After trying very hard to ignore it for days, Slovenian political class finally started weighing in on the slow-motion car crash that was PM Janša’s Twitter meltdown over the course of the past week.
But, drawing the ire several prominent US diplomats and then becoming the poster-boy for European flavour of trumpism in the eyes of numerous media outlets, only emboldened the Glorious Leader who then proceeded to all but destroy, in a matter of days, what little standing Muddy Hollows had in European and international diplomacy.
It doesn’t take a lot to do a horribly bad take on Twitter these days. But to do a bad take, have it go viral internationally and then double down on it, only to get slapped with a disinformation label, that takes special skill.
This, you know by now, is exactly what PM Janša has done on Wednesday after US presidential elections, when – to the disbelief of many – congratulated Donald Trump on winning the vote. Only that Donald Trump by then hadn’t won the vote. And it doesn’t look good for him at the time of this post, either.
The collective hand-wringing on Twitter that followed Donald Trump’s tweet about possibly delaying election due to potential voter fraud with mail-in voting is – as per usual – more or less unnecessary.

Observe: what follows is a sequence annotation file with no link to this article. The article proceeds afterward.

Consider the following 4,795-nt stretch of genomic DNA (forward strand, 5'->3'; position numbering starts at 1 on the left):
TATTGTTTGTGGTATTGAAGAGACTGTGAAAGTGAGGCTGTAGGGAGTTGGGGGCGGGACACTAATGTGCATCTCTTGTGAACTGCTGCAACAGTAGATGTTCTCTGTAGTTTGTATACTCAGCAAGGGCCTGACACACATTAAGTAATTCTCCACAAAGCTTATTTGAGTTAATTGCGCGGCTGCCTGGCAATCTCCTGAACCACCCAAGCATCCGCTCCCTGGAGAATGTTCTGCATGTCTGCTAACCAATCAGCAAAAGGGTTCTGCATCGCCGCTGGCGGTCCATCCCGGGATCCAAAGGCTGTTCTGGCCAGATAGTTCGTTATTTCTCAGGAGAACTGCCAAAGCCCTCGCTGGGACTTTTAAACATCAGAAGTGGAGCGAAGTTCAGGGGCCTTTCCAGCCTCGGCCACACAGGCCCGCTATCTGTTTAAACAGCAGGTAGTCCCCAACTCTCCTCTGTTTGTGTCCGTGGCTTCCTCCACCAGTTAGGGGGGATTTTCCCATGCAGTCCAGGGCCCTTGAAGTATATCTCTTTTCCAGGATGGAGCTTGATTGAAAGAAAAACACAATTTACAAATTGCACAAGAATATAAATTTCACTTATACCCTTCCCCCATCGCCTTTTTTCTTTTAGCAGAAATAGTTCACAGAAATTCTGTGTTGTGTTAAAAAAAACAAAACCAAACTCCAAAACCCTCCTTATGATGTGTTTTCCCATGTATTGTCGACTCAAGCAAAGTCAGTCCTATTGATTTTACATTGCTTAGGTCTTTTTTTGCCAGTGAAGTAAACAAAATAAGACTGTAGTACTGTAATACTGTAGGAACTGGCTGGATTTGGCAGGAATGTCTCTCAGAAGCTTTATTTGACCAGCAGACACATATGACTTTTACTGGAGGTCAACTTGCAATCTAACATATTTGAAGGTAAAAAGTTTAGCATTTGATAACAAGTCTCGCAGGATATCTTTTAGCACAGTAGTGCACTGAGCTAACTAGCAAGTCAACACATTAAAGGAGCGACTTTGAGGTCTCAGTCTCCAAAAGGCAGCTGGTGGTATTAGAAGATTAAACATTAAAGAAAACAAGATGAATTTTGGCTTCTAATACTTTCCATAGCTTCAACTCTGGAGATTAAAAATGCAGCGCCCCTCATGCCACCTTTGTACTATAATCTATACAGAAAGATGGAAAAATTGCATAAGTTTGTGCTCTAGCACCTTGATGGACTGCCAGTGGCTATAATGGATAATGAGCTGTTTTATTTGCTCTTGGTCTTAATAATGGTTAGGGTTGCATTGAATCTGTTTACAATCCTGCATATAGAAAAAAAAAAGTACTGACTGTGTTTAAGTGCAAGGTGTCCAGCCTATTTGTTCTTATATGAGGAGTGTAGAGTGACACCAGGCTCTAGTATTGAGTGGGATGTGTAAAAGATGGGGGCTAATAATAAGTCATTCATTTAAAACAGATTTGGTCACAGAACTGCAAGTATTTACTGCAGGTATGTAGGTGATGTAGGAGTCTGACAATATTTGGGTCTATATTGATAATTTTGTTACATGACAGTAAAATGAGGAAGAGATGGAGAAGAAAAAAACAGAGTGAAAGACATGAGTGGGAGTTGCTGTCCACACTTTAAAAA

As enraging as it is, Trump’s tweet is only the latest in the long line of distractions, a crude attempt to divert attention from his car-crash of an interview on Russian bounty for US soldiers and the fact that US GDP in Q2 dropped off a cliff.
Poor Czechs. They can’t even have a proper senior political turf war without those pesky Slovenians beating them to it. Imagine being in charge of Czechia’s foreign policy, seething over another one of your president’s solo trips to badlands and mulling a response, only to see your counterpart in Ljubljana do the exact same fucking thing, an hour earlier.
This is broadly what happened to Czech FM Tomáš Petříček while he was looking for ways to undo the damage president Miloš Zeman did during his visit to Belgrade where he said that he will push for de-recognition of Kosovo by Czechia. However, Zeman wasn’t the only president of a Central European country facing pushback from his foreign minister that day. Cue Borut Pahor. Obviously.